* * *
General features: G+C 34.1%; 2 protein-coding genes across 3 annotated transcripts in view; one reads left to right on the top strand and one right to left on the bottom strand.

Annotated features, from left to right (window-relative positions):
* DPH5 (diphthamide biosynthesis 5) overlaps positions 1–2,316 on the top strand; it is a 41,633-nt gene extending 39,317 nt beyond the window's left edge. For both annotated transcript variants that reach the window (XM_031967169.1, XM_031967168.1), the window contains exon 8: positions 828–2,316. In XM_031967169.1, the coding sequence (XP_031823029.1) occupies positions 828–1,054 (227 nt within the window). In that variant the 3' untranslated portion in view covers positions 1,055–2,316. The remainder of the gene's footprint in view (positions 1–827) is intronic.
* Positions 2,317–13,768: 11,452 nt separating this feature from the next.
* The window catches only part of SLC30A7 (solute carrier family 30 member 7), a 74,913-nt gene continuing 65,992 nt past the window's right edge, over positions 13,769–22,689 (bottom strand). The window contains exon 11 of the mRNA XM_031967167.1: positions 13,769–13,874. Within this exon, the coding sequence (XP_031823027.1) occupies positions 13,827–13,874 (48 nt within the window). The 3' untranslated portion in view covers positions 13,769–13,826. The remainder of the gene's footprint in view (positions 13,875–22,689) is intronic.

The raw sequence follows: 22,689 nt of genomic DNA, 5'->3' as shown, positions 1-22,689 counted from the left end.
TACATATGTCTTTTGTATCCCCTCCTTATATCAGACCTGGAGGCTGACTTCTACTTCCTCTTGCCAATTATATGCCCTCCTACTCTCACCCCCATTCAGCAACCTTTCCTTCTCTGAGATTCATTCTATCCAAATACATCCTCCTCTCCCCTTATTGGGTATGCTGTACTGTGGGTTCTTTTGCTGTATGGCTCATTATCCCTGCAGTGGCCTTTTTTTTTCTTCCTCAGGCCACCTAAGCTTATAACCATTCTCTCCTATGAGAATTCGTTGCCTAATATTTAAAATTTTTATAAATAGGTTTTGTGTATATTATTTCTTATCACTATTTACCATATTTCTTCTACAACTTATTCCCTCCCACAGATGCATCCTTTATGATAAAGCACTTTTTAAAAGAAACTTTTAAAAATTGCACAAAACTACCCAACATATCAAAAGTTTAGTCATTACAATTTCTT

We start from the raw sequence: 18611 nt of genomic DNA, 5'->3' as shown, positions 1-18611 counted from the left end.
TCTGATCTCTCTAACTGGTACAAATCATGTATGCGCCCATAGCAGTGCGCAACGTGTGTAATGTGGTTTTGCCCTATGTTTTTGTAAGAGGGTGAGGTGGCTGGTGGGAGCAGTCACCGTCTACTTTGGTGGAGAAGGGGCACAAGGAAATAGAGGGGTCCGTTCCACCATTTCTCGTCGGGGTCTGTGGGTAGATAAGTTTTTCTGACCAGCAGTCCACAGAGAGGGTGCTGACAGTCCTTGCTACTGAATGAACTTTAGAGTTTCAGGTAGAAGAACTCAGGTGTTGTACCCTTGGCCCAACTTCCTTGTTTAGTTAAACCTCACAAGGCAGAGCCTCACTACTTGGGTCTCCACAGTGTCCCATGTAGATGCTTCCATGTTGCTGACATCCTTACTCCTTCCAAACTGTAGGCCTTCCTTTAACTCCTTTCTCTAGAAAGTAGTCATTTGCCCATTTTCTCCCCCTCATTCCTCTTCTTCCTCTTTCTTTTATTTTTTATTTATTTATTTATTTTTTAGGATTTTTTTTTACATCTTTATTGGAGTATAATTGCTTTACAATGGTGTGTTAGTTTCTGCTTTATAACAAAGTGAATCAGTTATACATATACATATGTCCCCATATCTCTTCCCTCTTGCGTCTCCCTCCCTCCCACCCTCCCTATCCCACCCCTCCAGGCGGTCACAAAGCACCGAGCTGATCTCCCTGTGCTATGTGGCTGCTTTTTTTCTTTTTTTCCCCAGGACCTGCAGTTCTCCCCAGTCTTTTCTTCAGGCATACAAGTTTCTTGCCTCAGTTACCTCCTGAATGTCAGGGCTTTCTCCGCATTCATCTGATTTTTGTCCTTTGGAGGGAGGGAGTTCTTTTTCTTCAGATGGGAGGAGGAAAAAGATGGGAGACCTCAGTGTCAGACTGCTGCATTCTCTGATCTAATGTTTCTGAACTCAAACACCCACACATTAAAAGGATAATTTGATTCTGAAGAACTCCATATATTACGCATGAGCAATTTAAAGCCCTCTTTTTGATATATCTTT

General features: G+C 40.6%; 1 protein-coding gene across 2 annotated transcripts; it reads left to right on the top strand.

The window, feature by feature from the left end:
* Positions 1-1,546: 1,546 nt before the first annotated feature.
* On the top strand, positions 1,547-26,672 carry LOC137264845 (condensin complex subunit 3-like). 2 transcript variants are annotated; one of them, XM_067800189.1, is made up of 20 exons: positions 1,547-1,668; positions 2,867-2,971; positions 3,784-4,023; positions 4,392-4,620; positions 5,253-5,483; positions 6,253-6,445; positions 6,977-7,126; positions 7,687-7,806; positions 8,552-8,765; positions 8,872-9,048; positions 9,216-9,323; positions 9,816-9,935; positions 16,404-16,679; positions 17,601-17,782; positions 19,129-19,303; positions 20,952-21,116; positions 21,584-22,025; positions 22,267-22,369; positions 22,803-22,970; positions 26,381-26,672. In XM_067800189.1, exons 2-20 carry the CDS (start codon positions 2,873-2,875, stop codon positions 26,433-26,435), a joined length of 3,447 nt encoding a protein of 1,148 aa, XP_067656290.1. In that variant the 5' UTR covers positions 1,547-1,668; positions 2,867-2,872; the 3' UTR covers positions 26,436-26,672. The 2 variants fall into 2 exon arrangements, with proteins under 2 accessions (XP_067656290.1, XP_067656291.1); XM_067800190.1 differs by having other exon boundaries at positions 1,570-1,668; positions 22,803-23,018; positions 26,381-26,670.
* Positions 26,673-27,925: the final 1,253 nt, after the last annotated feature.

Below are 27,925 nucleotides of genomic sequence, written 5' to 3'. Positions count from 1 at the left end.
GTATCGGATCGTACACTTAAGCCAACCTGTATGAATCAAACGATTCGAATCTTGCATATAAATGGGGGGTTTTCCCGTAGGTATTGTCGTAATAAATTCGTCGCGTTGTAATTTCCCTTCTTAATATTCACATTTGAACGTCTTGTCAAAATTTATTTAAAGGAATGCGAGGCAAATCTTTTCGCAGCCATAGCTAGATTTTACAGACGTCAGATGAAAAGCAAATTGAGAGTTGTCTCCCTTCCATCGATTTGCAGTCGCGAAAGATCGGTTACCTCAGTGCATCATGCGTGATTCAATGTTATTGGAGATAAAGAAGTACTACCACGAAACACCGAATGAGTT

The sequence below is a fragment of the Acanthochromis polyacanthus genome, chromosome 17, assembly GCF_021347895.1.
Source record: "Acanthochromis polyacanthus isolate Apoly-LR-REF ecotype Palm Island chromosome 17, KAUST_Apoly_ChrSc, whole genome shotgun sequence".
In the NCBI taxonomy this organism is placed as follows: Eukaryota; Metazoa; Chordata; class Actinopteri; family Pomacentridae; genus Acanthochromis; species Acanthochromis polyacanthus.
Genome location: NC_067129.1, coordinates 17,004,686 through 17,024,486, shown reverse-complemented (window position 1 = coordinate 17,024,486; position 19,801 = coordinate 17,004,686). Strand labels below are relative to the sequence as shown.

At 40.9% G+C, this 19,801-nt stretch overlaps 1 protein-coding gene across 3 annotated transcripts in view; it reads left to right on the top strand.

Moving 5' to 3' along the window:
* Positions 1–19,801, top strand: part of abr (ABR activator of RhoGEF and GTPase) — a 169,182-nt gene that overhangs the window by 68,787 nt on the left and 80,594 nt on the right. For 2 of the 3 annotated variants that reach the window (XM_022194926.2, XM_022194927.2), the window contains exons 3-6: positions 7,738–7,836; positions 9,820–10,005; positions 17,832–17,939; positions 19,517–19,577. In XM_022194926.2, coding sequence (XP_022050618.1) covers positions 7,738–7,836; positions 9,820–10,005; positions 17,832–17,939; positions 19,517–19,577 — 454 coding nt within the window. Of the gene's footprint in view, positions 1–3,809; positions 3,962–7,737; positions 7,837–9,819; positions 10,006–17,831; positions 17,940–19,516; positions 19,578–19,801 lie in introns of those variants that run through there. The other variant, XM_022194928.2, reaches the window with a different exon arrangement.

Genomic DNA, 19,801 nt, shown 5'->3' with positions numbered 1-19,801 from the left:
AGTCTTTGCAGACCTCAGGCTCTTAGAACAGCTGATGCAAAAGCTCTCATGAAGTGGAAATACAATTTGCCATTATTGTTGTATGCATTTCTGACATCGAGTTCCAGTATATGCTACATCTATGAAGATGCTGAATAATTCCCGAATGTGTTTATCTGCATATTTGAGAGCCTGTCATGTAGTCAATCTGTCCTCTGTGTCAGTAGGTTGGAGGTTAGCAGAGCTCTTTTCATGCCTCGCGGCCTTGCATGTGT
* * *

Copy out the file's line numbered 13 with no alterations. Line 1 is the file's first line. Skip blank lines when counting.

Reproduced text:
* On the top strand, positions 1,547-26,672 carry LOC137264845 (condensin complex subunit 3-like). 2 transcript variants are annotated; one of them, XM_067800189.1, is made up of 20 exons: positions 1,547-1,668; positions 2,867-2,971; positions 3,784-4,023; positions 4,392-4,620; positions 5,253-5,483; positions 6,253-6,445; positions 6,977-7,126; positions 7,687-7,806; positions 8,552-8,765; positions 8,872-9,048; positions 9,216-9,323; positions 9,816-9,935; positions 16,404-16,679; positions 17,601-17,782; positions 19,129-19,303; positions 20,952-21,116; positions 21,584-22,025; positions 22,267-22,369; positions 22,803-22,970; positions 26,381-26,672. In XM_067800189.1, exons 2-20 carry the CDS (start codon positions 2,873-2,875, stop codon positions 26,433-26,435), a joined length of 3,447 nt encoding a protein of 1,148 aa, XP_067656290.1. In that variant the 5' UTR covers positions 1,547-1,668; positions 2,867-2,872; the 3' UTR covers positions 26,436-26,672. The 2 variants fall into 2 exon arrangements, with proteins under 2 accessions (XP_067656290.1, XP_067656291.1); XM_067800190.1 differs by having other exon boundaries at positions 1,570-1,668; positions 22,803-23,018; positions 26,381-26,670.